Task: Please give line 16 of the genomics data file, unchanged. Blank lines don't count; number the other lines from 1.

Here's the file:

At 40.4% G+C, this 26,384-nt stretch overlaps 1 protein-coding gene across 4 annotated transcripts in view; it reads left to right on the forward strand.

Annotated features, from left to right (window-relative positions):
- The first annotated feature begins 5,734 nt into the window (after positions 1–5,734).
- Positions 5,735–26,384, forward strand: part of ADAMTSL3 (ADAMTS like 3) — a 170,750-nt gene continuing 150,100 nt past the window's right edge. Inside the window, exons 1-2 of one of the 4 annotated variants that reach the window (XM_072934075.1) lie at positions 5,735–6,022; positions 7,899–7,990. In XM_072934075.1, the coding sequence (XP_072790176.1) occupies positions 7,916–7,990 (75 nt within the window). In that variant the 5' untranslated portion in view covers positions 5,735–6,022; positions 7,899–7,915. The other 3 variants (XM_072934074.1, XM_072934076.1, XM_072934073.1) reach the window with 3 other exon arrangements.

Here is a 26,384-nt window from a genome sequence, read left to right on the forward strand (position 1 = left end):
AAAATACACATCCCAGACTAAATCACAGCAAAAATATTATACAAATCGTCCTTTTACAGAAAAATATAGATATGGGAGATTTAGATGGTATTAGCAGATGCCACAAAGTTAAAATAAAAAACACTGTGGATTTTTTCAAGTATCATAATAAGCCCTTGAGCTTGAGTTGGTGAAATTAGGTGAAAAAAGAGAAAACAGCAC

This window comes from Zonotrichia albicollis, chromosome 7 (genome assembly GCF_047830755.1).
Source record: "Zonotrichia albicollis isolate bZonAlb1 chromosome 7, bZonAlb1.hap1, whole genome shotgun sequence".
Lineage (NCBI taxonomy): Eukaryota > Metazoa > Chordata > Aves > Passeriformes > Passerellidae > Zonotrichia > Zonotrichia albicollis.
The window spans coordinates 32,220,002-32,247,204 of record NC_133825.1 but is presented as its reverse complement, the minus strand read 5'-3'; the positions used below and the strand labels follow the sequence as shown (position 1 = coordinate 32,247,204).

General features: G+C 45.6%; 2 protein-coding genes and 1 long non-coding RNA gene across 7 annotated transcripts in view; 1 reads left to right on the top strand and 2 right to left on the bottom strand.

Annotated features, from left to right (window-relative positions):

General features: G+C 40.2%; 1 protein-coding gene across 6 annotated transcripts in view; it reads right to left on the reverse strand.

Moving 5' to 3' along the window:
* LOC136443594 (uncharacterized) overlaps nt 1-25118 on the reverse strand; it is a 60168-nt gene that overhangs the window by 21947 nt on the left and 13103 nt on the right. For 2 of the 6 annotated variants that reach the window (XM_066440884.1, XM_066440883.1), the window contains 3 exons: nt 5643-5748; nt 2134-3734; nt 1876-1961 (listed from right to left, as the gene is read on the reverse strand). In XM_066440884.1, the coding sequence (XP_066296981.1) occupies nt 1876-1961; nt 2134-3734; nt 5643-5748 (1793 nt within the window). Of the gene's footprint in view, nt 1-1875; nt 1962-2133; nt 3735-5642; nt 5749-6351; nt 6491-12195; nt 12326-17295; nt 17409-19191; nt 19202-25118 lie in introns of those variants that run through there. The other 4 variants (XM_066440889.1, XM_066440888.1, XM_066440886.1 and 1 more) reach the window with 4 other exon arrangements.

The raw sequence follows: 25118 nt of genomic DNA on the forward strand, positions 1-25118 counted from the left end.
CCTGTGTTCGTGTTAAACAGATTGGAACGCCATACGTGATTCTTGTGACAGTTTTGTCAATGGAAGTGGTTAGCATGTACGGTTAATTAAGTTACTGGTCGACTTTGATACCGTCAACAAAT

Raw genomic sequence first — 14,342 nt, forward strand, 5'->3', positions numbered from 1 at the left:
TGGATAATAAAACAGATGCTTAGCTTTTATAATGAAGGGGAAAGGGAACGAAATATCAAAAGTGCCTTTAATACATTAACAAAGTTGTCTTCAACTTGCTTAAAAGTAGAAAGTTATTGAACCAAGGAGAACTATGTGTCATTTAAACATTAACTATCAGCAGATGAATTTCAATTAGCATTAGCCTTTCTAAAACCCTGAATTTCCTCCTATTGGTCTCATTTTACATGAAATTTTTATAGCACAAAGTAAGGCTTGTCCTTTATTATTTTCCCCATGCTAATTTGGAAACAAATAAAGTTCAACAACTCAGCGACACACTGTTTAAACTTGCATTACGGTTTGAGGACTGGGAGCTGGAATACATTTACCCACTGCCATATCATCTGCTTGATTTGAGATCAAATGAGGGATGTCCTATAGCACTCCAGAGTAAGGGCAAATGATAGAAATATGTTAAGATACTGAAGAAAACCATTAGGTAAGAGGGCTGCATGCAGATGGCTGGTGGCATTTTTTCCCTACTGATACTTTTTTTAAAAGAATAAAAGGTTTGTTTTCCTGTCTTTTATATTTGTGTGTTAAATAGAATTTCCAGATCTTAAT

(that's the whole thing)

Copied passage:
The raw sequence follows: 25118 nt of genomic DNA on the forward strand, positions 1-25118 counted from the left end.